DARKE COUNTY — Ohioans getting their concealed carry weapon (CCW) license in 2016 appear likely to spend more time at a computer than at a shooting range, at least initially.
The National Rifle Association (NRA) announced earlier in 2015 that it will be moving to a “blended learning” certification system to teach the NRA’s Basic Pistol Course nationwide. The organization expects the new e-learning class to be fully ready within the first quarter of the year.
Under the new setup, students will do the majority of their work online. After successful completion of the online course, would-be licensees will schedule the remainder of the course, including firearm handling and operation, with a live instructor.
Topics covered by the online course include “Gun Safety Rules,” “Types of Pistols,” “Proper Operation of Revolvers and Semi-Automatic Pistols” and “The Fundamentals of Pistol Shooting,” among many other lessons.
The NRA says that “students will be required to complete a quiz at the end in order to move on to the next section. Once students have successfully completed the e-learning portion of the course, they must enroll in the instructor-led training (ILT) portion and demonstrate their knowledge to a certified NRA Instructor to complete their certification.”
As of March 2015, Ohio lessened the overall CCW training time from 12 to eight hours. The NRA’s online course is expected to cover five to six hours of that time, with the remainder of the eight hours dedicated to live instruction by an NRA certified instructor, before the student can apply for his or her license. Other states’ time requirements vary.
NRA Director of Marketing/Media Relations Jeremy Greene says the online course will give students a larger window in which to learn, as opposed to sitting through hours of classroom instruction compacted into one or two days’ time.
“We’re trying to provide the best course for students who may have a busy schedule to complete the course on their own time,” he said.
Greene added, “With blended learning, students can also refer back to [the online course materials].”
According to NRA-certified instructor Tom McHale, writing on Outdoorhub.com, “This course will still include printed materials, and the “NRA Guide to the Basics of Pistol Shooting” book will be mailed to the student when they register for the online class.”
“Once the student completes the online portion of the class,” McHale added, “they will receive a code and instructions which will enable them to schedule the live portion of the class at a mutually agreeable time with one of 125,000 NRA Certified Instructors. After meeting the student and completing the range portion of the class, the instructor can make a final evaluation as to whether the student has successfully earned a certificate of completion for that specific course.”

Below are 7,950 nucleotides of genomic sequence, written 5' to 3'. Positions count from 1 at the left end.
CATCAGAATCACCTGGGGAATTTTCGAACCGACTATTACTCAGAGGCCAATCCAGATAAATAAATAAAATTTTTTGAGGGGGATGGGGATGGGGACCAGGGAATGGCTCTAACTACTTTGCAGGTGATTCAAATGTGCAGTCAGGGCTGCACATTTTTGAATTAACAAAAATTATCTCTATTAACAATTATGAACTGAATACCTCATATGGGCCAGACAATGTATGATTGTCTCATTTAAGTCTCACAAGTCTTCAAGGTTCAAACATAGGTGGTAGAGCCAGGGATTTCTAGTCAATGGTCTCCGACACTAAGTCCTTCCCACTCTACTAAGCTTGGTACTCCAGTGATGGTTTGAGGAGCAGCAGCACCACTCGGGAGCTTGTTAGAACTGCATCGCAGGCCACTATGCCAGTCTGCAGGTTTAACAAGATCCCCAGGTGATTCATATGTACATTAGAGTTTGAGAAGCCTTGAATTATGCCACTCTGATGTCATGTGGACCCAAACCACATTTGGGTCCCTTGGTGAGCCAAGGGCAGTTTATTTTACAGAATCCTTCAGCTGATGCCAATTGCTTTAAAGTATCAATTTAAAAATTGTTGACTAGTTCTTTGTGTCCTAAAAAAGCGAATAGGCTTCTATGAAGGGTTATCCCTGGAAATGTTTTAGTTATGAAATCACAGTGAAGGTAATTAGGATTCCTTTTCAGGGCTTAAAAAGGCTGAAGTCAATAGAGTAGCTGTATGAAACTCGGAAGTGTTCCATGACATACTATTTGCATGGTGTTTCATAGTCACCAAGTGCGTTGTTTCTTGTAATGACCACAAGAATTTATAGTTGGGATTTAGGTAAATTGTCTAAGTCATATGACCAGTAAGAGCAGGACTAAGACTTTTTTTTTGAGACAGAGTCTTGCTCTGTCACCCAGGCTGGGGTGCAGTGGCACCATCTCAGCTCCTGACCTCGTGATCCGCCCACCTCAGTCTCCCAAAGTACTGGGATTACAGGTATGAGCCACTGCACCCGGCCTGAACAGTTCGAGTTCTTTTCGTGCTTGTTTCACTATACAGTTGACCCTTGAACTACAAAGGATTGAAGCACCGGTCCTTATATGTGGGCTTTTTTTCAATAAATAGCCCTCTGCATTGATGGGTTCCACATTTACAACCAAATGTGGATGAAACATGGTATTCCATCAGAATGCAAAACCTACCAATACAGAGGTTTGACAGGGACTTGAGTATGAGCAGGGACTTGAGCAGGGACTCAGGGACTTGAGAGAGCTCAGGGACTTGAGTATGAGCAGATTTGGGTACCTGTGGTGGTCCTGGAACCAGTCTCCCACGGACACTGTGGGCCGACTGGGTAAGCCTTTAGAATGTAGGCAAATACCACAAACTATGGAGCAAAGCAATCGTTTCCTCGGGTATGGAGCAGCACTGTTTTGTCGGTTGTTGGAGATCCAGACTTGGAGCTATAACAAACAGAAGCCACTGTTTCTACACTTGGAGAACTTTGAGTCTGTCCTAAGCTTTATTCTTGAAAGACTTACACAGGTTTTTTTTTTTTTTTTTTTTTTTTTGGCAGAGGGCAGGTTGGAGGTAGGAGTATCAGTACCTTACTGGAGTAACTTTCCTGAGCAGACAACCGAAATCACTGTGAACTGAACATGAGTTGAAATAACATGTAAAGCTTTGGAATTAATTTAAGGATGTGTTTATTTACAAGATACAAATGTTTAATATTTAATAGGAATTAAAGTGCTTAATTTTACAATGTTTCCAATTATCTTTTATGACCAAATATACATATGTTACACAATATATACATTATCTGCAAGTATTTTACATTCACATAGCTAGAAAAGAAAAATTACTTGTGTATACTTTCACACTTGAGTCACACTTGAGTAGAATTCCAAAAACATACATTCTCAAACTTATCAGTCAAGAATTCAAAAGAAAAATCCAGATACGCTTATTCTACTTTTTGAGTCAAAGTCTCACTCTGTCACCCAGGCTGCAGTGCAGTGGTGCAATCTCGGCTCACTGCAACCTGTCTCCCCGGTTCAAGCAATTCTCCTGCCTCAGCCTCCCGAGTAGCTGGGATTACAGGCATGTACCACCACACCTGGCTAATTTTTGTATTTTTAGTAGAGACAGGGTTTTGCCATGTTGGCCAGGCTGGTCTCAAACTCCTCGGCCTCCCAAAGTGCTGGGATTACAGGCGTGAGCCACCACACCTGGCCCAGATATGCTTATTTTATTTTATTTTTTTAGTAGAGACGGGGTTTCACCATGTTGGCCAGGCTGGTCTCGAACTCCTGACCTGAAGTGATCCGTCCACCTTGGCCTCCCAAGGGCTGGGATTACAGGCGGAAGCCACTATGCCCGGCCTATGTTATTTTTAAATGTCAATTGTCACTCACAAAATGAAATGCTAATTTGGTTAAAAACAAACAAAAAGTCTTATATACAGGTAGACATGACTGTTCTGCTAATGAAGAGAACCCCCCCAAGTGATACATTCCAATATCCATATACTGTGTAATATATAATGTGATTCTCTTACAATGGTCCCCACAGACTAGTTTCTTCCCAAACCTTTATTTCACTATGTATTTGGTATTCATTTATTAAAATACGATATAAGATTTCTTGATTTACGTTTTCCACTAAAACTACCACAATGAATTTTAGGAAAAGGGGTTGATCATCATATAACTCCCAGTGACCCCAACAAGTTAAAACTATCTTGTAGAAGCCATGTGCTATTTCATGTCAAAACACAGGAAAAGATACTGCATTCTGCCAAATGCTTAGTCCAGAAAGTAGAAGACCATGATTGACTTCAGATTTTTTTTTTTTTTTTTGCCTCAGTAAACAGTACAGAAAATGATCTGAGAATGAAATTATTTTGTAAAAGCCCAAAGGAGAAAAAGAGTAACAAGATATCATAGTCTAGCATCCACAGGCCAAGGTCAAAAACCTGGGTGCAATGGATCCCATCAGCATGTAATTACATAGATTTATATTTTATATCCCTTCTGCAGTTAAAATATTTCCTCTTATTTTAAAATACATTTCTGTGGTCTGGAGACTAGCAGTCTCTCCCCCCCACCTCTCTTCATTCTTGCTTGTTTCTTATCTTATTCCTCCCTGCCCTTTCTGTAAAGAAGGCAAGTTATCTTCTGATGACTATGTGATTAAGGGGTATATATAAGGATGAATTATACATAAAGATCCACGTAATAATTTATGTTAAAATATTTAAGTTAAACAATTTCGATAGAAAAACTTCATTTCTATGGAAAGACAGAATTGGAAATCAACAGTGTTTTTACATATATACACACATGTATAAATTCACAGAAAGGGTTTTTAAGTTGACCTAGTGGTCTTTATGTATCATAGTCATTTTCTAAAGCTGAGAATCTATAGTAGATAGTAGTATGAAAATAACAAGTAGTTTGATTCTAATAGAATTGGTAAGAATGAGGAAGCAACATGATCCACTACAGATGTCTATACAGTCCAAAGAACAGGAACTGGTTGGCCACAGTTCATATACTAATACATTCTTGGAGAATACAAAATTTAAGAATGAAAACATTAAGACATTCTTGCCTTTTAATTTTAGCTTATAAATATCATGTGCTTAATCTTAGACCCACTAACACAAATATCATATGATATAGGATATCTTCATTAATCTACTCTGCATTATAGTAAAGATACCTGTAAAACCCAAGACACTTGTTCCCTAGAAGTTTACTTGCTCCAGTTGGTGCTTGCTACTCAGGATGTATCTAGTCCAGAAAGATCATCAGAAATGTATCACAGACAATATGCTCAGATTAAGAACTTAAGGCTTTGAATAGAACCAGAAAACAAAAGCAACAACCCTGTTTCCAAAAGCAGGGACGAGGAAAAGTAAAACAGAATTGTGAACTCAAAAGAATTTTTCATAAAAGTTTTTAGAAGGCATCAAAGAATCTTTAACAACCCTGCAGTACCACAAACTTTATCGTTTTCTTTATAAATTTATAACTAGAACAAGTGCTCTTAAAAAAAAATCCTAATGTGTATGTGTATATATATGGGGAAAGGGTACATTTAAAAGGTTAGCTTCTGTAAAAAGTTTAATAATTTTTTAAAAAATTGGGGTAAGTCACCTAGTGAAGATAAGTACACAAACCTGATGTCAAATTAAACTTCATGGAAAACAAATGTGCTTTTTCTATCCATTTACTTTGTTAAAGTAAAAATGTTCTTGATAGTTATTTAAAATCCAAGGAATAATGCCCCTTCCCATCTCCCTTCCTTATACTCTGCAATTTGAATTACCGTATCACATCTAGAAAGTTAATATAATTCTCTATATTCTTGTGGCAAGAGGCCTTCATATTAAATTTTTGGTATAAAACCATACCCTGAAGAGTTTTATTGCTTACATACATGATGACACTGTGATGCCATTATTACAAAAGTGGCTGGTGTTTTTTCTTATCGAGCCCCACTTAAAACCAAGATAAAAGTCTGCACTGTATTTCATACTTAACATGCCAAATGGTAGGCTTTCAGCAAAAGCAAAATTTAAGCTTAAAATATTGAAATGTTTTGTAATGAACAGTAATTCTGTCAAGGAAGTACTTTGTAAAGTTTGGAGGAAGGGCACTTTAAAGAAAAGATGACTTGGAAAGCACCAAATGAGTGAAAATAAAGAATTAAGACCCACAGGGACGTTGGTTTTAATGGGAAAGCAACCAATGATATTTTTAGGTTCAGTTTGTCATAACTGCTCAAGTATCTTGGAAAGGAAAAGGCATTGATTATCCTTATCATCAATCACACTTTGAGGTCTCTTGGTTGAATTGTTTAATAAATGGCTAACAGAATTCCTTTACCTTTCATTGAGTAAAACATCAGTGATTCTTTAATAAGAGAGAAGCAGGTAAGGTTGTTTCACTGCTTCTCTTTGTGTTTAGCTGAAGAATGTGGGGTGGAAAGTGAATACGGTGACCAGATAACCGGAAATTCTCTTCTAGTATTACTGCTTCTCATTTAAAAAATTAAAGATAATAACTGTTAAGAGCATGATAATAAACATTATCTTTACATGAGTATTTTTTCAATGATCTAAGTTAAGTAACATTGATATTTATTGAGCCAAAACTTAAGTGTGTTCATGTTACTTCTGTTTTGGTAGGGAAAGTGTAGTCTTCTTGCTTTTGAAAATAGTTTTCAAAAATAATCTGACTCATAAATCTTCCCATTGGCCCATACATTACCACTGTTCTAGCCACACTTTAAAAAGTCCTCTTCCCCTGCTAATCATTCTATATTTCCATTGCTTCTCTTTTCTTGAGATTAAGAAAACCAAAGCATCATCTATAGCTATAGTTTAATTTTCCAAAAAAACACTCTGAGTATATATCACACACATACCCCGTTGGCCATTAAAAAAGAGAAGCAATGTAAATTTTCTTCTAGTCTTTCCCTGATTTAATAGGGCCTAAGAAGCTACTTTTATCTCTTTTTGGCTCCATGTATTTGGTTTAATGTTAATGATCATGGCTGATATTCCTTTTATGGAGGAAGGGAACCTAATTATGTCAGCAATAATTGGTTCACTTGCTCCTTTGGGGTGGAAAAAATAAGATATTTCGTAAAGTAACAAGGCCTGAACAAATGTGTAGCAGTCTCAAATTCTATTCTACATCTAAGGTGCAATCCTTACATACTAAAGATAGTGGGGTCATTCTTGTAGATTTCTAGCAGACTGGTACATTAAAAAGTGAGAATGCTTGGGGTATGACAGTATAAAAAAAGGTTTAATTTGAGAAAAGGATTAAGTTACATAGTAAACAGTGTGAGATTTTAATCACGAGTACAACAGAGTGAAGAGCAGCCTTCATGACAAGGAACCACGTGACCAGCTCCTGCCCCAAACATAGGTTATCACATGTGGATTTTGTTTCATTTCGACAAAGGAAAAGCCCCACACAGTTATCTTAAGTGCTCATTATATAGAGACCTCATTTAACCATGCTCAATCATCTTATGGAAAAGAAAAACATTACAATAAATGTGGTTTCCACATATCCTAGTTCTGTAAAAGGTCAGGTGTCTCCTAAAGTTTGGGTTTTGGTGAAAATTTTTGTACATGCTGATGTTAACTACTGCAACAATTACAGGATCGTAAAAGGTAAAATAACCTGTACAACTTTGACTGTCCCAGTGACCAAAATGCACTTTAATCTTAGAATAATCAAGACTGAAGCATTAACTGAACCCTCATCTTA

Some concealed carry instructors, however, appear to have misgivings regarding the new initiative.
Jerry Baker, a CCW instructor in Miami County, Ohio, expressed his concerns with blended learning.
“I honestly think it will mean that people will be learning less than they would had they taken a ‘hands-on’ type course,” he said. “It concerns me that people might have someone other than themselves do the online portion of the class for them, too.”
An instructor posting on a forum at buckeyefirearms.org stated, “My partner and I have discussed it and will not be moving to this format for our Ohio [Concealed Handgun License] classes. We believe the student – instructor and student – student interaction in a classroom setting is invaluable. The hands-on materials we use [and] the and one-on-one instruction we provide simply cannot be replicated in an online format. Plus, we go beyond the NRA Basic Pistol curriculum and exceed Ohio’s requirements by covering practical and legal aspects of carrying. Adding a couple of hours to the NRA class while you already have the students in the classroom is one thing, tacking it onto the range time is something else entirely.”
Another wrote, “I don’t think that you can replace the face-to-face interaction between student and instructor. While the online blended format might provide the same information, in my opinion, I don’t think that you can ascertain that your student has integrated the information that they’ve read online, even if they are tested.”
Some instructors have noted that the NRA isn’t the only nationally recognized firearms training organization and said they may seek certification through other groups, such as the U.S. Concealed Carry Association.
The NRA still has not announced the cost of its online course, although some speculate it will be $100 or even more based on the cost of other courses offered by the association. Instructors will be free to establish their own fees for a student’s remaining training time.
As for the cost of the CCW license itself, the state of Ohio currently charges $67 for the first license for Ohioans with five or more years of residency, and $91 for those with less than five years living in the state. License renewal fees are $50 and $74, respectively.